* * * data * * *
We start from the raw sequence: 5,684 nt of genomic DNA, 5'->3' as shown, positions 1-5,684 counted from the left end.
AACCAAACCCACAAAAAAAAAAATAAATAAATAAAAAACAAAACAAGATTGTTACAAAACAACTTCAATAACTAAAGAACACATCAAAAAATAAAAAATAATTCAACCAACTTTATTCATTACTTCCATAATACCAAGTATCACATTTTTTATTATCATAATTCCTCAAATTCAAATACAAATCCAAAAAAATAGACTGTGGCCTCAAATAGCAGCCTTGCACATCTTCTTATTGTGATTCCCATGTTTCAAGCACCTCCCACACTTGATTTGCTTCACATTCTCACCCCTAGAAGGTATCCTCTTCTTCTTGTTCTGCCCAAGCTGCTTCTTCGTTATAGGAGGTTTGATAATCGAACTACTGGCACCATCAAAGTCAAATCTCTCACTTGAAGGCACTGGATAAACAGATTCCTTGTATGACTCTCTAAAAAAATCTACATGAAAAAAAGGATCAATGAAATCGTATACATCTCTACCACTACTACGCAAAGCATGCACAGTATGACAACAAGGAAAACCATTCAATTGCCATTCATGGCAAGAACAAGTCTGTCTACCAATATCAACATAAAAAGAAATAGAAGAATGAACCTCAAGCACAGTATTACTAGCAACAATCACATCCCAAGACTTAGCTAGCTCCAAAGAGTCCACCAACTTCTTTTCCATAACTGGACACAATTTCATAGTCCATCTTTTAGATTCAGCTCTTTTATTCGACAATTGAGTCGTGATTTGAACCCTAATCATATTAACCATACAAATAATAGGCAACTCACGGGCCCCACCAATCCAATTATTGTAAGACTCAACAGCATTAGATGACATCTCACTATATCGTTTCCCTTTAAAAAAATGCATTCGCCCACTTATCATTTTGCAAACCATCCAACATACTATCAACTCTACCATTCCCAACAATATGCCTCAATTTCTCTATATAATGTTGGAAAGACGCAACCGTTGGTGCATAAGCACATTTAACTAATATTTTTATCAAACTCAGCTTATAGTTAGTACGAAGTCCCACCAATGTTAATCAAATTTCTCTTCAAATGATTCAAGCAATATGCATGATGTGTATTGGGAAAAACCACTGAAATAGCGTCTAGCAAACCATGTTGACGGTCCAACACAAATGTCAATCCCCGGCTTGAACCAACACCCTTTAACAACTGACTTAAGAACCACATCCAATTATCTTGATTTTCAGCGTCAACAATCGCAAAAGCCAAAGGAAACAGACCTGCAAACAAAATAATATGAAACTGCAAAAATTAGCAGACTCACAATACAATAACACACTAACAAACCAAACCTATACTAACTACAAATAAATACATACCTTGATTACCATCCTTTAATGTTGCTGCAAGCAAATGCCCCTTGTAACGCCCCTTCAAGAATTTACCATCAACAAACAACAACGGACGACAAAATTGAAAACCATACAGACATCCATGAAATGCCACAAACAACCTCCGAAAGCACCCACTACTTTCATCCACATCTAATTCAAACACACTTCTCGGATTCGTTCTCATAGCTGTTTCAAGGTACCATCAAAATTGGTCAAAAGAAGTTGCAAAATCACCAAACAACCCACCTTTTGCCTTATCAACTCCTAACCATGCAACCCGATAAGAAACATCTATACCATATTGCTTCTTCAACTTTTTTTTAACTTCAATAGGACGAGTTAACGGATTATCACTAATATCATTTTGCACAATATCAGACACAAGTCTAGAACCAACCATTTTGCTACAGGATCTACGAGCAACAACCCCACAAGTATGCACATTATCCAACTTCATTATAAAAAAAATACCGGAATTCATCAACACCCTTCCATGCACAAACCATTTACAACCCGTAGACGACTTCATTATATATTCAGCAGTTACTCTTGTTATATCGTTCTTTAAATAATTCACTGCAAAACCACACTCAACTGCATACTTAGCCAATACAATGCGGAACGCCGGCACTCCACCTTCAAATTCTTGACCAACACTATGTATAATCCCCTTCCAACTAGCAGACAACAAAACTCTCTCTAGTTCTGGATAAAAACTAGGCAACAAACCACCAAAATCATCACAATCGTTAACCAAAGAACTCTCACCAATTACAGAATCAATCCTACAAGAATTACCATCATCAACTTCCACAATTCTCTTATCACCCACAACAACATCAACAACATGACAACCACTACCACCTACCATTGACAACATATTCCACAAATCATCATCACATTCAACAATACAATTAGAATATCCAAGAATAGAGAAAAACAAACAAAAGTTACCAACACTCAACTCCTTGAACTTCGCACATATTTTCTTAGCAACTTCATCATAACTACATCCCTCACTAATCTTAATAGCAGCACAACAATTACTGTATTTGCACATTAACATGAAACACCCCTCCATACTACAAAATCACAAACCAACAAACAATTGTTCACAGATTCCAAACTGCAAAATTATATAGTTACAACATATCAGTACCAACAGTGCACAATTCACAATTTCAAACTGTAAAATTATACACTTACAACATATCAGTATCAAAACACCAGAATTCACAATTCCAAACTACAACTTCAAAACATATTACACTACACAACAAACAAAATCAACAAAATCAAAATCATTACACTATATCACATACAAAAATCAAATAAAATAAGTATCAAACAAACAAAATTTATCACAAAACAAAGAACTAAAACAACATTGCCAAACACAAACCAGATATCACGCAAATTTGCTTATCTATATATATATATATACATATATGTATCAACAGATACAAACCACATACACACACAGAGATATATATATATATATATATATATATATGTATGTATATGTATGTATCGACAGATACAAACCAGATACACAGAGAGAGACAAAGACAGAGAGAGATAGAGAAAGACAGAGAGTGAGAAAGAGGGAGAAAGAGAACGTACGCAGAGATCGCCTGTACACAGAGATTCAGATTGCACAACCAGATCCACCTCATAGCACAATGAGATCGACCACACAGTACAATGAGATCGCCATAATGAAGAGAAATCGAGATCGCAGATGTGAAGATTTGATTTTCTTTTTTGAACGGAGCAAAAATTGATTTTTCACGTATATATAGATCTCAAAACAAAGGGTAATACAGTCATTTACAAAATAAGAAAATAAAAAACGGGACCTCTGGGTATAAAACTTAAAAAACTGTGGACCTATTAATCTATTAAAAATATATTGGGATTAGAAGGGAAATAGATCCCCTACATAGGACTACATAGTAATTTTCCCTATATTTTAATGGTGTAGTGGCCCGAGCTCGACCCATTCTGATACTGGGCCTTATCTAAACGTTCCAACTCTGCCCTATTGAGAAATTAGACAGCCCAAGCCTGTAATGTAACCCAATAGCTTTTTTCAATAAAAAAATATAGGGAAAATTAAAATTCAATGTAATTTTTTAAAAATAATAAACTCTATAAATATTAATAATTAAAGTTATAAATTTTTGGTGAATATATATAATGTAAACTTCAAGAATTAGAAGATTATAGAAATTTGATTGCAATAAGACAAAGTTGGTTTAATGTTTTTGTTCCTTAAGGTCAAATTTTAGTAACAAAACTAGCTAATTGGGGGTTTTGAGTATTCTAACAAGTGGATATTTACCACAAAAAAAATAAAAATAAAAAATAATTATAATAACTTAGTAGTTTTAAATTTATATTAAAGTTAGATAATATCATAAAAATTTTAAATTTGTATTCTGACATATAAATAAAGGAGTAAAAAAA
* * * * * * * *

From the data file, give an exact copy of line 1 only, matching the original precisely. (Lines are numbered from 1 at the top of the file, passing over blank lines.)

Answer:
We start from the raw sequence: 5,684 nt of genomic DNA, 5'->3' as shown, positions 1-5,684 counted from the left end.